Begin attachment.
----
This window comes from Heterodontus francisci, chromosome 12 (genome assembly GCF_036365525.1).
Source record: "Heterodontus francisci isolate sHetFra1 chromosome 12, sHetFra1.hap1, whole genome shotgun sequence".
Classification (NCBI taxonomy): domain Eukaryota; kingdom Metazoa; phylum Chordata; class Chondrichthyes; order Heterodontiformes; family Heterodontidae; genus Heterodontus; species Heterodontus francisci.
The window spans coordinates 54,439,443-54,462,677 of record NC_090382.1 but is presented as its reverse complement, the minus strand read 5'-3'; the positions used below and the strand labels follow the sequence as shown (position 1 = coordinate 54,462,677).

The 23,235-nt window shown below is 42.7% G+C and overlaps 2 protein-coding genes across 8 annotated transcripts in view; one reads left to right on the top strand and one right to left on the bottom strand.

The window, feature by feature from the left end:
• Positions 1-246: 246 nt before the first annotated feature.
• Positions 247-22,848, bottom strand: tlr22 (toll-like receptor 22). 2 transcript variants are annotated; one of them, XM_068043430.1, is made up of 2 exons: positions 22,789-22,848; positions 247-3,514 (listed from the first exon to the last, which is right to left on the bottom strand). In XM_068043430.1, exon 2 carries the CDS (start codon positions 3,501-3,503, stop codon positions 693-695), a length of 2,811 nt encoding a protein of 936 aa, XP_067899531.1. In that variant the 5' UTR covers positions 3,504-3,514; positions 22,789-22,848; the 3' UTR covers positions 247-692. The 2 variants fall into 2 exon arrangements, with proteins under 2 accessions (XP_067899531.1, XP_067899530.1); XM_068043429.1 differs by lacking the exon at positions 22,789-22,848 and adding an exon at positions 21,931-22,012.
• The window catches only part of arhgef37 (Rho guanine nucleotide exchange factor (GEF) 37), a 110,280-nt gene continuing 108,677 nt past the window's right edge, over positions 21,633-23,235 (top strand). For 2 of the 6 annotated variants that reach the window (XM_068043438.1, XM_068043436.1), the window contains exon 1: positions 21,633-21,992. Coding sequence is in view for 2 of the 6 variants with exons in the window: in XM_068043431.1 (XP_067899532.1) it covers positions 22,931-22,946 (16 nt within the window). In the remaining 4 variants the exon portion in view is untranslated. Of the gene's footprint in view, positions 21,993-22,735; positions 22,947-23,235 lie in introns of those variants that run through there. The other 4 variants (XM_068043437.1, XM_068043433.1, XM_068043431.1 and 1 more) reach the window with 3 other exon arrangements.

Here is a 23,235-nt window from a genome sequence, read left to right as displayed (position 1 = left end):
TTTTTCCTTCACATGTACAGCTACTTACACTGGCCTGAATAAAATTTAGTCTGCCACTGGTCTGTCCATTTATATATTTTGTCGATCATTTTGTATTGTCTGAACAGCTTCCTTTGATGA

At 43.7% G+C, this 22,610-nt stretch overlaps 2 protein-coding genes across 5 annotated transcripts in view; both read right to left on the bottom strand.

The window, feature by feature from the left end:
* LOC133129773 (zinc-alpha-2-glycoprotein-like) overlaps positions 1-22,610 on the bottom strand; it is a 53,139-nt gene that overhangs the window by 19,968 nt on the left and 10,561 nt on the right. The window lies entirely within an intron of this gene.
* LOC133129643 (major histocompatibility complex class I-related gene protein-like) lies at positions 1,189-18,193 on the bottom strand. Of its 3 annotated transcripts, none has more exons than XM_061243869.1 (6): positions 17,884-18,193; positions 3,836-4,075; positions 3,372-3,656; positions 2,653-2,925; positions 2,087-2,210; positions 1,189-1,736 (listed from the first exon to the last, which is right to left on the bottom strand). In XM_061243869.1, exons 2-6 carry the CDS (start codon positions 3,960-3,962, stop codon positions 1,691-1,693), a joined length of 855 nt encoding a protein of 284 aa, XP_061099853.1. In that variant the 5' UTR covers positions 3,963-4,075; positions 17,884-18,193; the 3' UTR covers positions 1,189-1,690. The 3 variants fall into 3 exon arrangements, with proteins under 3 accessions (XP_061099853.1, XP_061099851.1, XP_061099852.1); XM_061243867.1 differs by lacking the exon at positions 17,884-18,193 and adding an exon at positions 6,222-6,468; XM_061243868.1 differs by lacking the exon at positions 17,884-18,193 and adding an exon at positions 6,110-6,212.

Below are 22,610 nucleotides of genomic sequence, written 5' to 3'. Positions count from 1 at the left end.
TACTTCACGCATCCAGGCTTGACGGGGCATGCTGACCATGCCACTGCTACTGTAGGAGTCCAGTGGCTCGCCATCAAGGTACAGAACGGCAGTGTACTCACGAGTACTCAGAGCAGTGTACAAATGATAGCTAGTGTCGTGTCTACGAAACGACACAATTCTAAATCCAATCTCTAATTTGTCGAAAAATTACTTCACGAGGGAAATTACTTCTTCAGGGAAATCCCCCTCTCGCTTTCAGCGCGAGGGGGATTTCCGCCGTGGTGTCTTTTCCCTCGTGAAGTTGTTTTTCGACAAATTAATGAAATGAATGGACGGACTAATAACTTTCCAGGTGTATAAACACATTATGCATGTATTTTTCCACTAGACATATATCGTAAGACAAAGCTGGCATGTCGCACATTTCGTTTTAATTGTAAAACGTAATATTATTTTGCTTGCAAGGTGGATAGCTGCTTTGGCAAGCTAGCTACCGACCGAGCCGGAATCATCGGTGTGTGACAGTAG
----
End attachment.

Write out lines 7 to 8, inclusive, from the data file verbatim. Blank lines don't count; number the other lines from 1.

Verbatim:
• Positions 1-246: 246 nt before the first annotated feature.
• Positions 247-22,848, bottom strand: tlr22 (toll-like receptor 22). 2 transcript variants are annotated; one of them, XM_068043430.1, is made up of 2 exons: positions 22,789-22,848; positions 247-3,514 (listed from the first exon to the last, which is right to left on the bottom strand). In XM_068043430.1, exon 2 carries the CDS (start codon positions 3,501-3,503, stop codon positions 693-695), a length of 2,811 nt encoding a protein of 936 aa, XP_067899531.1. In that variant the 5' UTR covers positions 3,504-3,514; positions 22,789-22,848; the 3' UTR covers positions 247-692. The 2 variants fall into 2 exon arrangements, with proteins under 2 accessions (XP_067899531.1, XP_067899530.1); XM_068043429.1 differs by lacking the exon at positions 22,789-22,848 and adding an exon at positions 21,931-22,012.